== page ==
Making sense of younger onset dementia : re-authoring life stories disrupted by loss

  • Elizabeth Yuile

    Student thesis: Doctoral Thesis


    Despite the recent dramatic growth in research into the subjective experiences of people with dementia, there has been less attention given to the ways that people with dementia find meaning in their illness experiences and the impact of that on their coping. In particular, there is still much to be said and understood about the meaning making of people with younger onset dementia. The purpose of this thesis is to explore the unique ways that younger people with dementia find meaning in their illness journey and how that impacts on the way that they understand and cope with dementia. A constructivist narrative inquiry approach has informed the design and implementation of this study. Semi-structured interviews have been used to elicit narratives about the experiences of seven people with younger onset dementia in their daily quest to make sense of, and cope with, their illness. Neimeyer’s model of meaning making (Gillies & Neimeyer, 2006) is used as a heuristic guide in the exploration of participants’ narratives. Within this framework, meaning making comprises three aspects: making sense of losses experienced; identifying and understanding changes to sense of self; and finding benefit in experiences of loss (Gillies & Neimeyer, 2006). Analysis of data comprises three phases: an initial thematic analysis, focusing on key events and experiences, and the use of metaphorical language and other narrative devices; structural analysis employing narrative concepts which reveal more nuanced aspects of participants’ meaning making; concluding with the identification of key meta-themes in participants’ narratives. These meta-themes draw on discourses that are familiar and meaningful for participants and include significant family narratives, narratives embedded in life long stories, stories of competence, and narratives of disconnection, trauma and struggle. A full chapter focuses on key aspects of listening to the meaning making narratives of younger people with dementia. This includes following the movement from conventional narrative structures to more poetic expressions of meaning that occurred over time as an individual’s capacities changed. This discussion points to the potential for listening for deeper meaning, which can reveal rich expressions of the storyteller’s transitioning sense of self and important exceptions to more privileged self-narratives. This thesis not only identifies important aspects of meaning making for participants, but points the way for counsellors and other helping professionals to create opportunities for exploration of meaning making with younger onset clients and their families. In this way, counsellors can provide powerful support as clients seek to understand the impact of their illness and potentially find the energy and motivation to live with a sense of hope and possibilities (Bryden, 2015, p. 229).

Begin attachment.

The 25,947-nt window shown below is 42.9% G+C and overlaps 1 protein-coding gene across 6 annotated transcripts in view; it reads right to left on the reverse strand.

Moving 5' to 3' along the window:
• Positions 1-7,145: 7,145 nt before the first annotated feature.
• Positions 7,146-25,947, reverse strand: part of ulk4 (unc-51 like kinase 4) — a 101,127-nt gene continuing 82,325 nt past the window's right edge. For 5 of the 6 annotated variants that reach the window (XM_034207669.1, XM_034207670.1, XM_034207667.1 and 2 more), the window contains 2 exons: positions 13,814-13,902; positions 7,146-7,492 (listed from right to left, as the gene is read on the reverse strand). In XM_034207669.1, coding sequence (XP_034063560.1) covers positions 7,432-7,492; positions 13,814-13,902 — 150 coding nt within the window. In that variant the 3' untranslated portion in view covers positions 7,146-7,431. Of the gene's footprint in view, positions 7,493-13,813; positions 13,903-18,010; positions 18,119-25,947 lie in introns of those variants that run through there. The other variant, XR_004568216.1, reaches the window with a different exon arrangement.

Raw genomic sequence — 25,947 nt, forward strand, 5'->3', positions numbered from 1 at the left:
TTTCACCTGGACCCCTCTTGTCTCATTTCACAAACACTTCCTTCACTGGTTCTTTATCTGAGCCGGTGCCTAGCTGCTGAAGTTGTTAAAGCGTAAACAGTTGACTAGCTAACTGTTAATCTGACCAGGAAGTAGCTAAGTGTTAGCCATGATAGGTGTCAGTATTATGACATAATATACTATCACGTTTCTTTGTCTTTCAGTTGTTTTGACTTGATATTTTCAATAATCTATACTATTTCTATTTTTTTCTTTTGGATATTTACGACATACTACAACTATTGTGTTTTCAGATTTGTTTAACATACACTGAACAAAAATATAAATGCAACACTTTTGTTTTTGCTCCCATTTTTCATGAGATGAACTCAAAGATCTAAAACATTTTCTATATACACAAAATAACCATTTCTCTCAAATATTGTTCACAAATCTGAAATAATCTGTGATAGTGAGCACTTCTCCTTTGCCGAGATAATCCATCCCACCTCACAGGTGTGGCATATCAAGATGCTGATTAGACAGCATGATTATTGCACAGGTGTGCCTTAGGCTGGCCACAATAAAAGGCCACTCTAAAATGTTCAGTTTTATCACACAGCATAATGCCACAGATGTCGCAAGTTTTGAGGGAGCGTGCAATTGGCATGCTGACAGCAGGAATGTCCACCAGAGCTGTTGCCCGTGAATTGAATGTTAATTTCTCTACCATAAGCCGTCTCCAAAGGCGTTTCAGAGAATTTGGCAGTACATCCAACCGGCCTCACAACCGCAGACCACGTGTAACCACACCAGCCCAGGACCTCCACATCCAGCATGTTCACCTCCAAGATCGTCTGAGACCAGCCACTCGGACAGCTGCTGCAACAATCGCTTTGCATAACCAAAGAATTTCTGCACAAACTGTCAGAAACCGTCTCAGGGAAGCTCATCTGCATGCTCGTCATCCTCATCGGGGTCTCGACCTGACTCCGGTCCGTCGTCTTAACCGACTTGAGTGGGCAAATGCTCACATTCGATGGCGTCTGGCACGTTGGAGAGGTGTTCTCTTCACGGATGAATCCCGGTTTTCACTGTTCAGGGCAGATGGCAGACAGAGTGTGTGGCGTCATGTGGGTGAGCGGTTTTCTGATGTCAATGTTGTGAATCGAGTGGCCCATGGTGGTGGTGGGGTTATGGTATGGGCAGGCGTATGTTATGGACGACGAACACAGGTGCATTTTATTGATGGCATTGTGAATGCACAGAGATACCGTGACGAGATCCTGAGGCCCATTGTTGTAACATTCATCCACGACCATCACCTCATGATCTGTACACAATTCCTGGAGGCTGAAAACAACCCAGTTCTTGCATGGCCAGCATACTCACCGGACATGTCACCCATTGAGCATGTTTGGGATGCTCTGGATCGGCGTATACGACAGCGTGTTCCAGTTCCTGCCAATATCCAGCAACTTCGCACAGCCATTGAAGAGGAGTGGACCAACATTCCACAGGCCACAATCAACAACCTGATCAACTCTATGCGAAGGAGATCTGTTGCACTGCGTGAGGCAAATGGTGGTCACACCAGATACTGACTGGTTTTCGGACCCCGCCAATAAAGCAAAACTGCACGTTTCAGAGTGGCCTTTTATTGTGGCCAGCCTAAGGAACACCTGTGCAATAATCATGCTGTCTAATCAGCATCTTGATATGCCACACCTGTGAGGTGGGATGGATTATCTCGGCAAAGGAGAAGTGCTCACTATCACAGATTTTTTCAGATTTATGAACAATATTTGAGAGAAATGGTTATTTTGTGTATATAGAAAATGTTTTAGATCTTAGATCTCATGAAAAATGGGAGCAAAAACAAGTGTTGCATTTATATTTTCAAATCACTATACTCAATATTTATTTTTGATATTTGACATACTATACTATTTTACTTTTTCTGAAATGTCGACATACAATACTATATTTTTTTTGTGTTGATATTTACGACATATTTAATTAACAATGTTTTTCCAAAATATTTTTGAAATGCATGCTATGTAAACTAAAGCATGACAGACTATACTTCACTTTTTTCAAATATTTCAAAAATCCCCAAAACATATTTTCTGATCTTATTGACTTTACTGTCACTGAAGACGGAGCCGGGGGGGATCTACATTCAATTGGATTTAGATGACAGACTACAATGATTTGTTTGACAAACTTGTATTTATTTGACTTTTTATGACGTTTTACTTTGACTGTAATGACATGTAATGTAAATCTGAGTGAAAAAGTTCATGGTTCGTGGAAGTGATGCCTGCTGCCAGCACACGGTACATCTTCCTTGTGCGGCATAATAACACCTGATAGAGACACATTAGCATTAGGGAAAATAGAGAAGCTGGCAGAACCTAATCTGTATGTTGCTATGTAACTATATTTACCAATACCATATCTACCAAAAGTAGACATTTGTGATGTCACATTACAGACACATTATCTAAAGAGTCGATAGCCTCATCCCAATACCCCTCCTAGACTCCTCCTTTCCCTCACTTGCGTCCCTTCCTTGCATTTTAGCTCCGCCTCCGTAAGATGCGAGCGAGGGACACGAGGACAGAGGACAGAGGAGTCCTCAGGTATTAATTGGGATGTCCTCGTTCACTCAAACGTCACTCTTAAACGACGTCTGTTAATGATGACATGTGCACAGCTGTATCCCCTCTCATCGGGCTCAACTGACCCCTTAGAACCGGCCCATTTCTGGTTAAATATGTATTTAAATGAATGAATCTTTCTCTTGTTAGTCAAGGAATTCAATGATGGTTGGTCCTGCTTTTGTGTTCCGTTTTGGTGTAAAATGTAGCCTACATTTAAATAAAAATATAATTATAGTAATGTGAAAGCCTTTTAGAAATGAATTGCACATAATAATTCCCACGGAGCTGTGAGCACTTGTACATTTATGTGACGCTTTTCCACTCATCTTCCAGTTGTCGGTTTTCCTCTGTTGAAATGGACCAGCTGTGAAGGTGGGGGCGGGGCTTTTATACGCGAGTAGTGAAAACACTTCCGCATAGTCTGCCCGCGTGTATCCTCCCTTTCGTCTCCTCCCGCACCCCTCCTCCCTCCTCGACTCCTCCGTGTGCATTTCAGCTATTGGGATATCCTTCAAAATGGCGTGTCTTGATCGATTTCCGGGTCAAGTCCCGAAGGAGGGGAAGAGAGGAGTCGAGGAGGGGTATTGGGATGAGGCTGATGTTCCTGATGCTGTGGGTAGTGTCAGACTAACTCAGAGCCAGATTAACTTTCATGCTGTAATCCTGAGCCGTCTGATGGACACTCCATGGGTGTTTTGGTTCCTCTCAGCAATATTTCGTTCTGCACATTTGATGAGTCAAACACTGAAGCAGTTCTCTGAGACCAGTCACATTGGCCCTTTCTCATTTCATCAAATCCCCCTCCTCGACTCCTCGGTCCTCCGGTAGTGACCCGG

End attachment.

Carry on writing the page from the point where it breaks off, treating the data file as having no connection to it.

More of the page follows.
Date of Award2019
    Original languageEnglish
    SupervisorIone Lewis (Supervisor), Frances Mackay (Supervisor), Barbara Pamphilon (Supervisor) & Steve Shann (Supervisor)

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